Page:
“Life is like a box of chocolates. You never know what you’re gonna get.” This is how we as humans know the simile (mostly because we don’t have time to actually think about it and we just accept it since it came in a movie). For the artist, the simile means something different. It’s not about probability. It’s about experience. And sometimes, a truly artistic achievement would be an album that exposes different sides of an artist in a presentable and elaborate fashion. It is beyond saying, “I feel angry” or “Being rich is cool” or “I miss you”. The artist has to let down a bit and explain himself, not having to worry about opinion, typecasting, or repercussions. He has to present himself as a whole staying genuine and listenable.
For years, Common has been that artist. The artist who despite his “conscious” rap typecasting proves to be more than just that. As Common admits, “By Rakim and Short I been inspired”, even he is wary of his “conscious rapper” label. After all, he has made some songs that could align him with many hardcore rappers out there today. But Common understands these contradictions. And in Like Water for Chocolate, he brings all aspects of his life in a cohesive package that is engrossing and unforgettable.
When Common moved to New York to join the Soulquarians, the decision was met with skepticism by his long-time supporters who felt that ?uestlove and J Dilla would take him away from his jazzy, Chicago roots with No I.D. But all mouths were shut when J Dilla (who helmed most of the album’s production) made atmospheric, funky productions that gave Common greater focus and new perspective. ?uestlove and D’Angelo paired up for a couple of great tracks and DJ Premier turned in a monster as usual (“The 6th Sense”). But J Dilla is the real champion here.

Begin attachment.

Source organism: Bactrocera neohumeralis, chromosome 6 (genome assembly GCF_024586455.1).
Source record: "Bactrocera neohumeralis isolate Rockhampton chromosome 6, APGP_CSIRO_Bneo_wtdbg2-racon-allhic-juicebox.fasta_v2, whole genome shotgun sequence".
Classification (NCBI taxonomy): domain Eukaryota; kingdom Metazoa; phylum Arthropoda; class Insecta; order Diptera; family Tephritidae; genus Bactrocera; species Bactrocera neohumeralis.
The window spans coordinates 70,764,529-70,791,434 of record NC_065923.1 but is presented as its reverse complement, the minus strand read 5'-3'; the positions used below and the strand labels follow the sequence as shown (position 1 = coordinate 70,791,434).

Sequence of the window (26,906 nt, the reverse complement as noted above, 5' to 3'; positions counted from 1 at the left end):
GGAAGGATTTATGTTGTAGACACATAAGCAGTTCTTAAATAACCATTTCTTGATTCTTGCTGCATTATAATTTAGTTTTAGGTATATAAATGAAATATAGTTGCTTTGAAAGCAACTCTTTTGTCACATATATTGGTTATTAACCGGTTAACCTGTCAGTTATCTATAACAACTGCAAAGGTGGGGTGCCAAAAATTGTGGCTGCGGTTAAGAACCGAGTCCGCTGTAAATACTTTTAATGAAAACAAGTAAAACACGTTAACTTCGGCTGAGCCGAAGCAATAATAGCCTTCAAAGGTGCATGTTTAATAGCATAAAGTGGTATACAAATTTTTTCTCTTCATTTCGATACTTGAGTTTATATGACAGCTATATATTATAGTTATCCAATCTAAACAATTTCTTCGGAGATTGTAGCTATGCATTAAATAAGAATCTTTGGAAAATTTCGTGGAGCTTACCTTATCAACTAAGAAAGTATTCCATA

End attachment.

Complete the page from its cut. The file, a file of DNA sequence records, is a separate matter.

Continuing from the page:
On song called “Funky For You”, Common ditches convention and ends most of his bars with a sound. In “Dooinit”, he feels gangsta enough to say “Let his Bentley and his weak crew be his cushion/I catch him on the streets, in front of the bodyguards and rush him”. Whereas One Day It’ll All Make Sense felt jarring at times when Common expressed different sides of his personality, Like Water for Chocolate feels far more focused thanks to the unified sound. Such adventurous decisions could have proven far too inconsistent given other circumstances.
Going back to Common’s statement about being inspired about Rakim and Short: there is a song about pimpin’. Unusual for a Common album, post-Can I Borrow a Dollar?. “A Film Called (PIMP)” tells a tale about a pimp trying to convince one of his former girls (played hilariously by MC Lyte) to come back. Maybe Common doesn’t condone the lifestyle but he does find something interesting about it.
But a Common album would not be a Common album if there weren’t any reflective statements. “The Light” is the best example of Common’s clever and remarkably deep lyricism:
Because of you, feelings I handle with care
Some n*ggas recognize the light but they can’t handle the glare
You know I ain’t the type to walk around with matchin shirts
If relationship is effort I will match your work
I wanna be the one to make you happiest, it hurts you the most
They say the end is near, it’s important that we close..
.. to the most, high
Regardless of what happen on him let’s rely
I am willing to admit that when I first heard this track, those bars did not register in me at once. Perhaps I was too young to really understand what he was saying. But now growing up, the bars about commitment made more sense to me because I could relate better at this age. You could say that these rhymes can actually constitute for the term, “grown-man rap” since one could only understand at a certain point in their life.
Not all Common fans admit Like Water for Chocolate as one of their favorites. Some still feel that Common strayed a little too far. But for me, Like Water for Chocolate represents Common at his highest artistic peak. It is a work that represents every facet of his personality and shows far too much diversity to be typecast. Like Prodigy says in a sample in “The 6th Sense”: “This is rap for real; something you feel.”
Favorite Tracks: Heat, The Light, Funky for You, The 6th Sense, A Film Called (PIMP), Nag Champa, Payback is a Grandmother, A Song for Assata